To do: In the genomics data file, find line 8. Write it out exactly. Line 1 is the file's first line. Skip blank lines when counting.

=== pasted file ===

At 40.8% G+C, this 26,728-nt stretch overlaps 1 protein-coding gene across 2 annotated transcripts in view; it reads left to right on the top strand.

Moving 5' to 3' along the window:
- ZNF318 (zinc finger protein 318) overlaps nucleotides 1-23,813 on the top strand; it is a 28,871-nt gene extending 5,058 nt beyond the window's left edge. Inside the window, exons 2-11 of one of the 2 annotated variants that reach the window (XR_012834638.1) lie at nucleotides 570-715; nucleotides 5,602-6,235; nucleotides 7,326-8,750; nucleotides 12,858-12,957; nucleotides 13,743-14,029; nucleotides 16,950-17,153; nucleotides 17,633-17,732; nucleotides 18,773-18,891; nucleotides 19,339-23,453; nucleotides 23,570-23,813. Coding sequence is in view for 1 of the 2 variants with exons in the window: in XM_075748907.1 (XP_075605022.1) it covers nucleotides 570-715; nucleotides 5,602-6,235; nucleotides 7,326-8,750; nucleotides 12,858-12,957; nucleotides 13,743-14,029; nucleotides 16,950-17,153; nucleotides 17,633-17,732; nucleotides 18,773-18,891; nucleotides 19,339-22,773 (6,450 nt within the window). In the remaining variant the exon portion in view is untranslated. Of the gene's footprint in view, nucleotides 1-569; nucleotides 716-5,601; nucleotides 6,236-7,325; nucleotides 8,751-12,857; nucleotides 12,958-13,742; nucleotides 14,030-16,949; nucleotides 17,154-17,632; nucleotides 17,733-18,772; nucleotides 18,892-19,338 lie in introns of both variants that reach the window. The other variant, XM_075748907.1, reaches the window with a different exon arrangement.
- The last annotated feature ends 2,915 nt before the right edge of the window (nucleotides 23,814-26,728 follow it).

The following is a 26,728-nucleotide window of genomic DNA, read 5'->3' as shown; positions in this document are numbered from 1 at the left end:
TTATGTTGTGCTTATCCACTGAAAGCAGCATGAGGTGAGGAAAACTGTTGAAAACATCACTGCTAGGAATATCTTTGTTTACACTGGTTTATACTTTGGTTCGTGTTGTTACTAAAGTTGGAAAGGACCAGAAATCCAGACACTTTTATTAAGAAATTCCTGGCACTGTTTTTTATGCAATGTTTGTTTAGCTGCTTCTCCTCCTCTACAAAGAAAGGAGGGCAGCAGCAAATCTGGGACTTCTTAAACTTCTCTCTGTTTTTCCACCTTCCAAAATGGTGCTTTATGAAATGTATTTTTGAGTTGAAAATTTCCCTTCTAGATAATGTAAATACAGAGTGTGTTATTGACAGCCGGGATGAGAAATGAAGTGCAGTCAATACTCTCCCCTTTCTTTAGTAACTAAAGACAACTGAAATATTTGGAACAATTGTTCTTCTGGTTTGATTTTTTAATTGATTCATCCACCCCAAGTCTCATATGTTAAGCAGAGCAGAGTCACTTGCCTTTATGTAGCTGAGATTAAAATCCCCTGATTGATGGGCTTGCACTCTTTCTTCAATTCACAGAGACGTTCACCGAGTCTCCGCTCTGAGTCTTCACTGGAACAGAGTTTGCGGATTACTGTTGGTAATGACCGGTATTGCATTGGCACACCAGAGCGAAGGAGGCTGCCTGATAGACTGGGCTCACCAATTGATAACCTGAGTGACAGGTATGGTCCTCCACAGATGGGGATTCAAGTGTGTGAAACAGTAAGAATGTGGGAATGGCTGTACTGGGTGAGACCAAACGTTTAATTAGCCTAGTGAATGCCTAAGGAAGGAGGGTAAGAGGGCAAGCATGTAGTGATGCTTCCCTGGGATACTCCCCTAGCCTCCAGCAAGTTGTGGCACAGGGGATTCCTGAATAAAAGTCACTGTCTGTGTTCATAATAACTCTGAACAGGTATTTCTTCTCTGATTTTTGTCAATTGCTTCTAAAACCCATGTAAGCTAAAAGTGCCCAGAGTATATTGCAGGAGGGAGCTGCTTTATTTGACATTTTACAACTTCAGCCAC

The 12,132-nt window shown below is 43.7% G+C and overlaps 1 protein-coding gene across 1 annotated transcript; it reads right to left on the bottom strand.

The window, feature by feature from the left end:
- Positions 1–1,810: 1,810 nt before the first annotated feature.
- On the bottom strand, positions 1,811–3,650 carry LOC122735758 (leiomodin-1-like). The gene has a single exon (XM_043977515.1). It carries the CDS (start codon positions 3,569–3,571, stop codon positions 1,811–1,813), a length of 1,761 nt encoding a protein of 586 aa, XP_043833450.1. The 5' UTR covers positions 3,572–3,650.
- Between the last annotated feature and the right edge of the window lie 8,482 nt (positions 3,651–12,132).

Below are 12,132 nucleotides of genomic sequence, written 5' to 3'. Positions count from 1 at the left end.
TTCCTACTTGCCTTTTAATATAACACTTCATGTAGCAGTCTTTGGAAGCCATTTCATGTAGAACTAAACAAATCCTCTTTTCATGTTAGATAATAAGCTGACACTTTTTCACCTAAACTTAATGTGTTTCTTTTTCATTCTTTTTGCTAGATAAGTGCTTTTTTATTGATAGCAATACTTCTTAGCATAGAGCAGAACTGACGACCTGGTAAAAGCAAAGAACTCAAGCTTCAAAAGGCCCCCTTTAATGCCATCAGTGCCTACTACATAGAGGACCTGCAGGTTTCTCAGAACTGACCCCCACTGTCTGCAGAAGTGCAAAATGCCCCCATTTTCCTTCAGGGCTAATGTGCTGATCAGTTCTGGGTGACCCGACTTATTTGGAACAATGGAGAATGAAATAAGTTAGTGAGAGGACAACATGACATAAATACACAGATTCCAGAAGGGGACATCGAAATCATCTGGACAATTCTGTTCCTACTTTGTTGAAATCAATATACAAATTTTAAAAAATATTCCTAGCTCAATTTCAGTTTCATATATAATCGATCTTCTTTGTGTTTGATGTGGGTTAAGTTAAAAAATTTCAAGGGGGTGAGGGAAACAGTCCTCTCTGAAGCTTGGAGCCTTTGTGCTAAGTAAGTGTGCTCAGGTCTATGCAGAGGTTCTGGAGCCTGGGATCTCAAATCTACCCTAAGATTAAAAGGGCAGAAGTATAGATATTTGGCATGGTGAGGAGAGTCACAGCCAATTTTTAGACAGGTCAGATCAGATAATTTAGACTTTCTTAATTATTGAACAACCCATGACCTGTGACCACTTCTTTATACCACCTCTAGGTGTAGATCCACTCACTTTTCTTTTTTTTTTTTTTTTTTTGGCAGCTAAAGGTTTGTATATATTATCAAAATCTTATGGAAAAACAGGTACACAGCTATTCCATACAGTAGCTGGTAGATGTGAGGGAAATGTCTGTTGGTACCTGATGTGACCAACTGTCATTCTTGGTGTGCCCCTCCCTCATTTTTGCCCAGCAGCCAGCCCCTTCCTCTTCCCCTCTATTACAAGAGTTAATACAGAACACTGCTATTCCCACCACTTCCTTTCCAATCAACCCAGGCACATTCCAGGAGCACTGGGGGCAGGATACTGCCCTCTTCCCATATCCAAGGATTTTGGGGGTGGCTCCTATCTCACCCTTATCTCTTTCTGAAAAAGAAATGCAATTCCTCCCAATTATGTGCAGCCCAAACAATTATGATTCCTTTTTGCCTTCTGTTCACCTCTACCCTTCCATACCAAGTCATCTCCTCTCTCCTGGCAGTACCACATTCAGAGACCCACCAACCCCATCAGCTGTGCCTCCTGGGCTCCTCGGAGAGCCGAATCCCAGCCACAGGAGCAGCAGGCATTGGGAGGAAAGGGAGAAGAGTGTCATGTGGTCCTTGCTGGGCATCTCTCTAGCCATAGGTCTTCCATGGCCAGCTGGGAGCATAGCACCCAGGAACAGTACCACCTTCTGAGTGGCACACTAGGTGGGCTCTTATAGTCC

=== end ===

The window, feature by feature from the left end: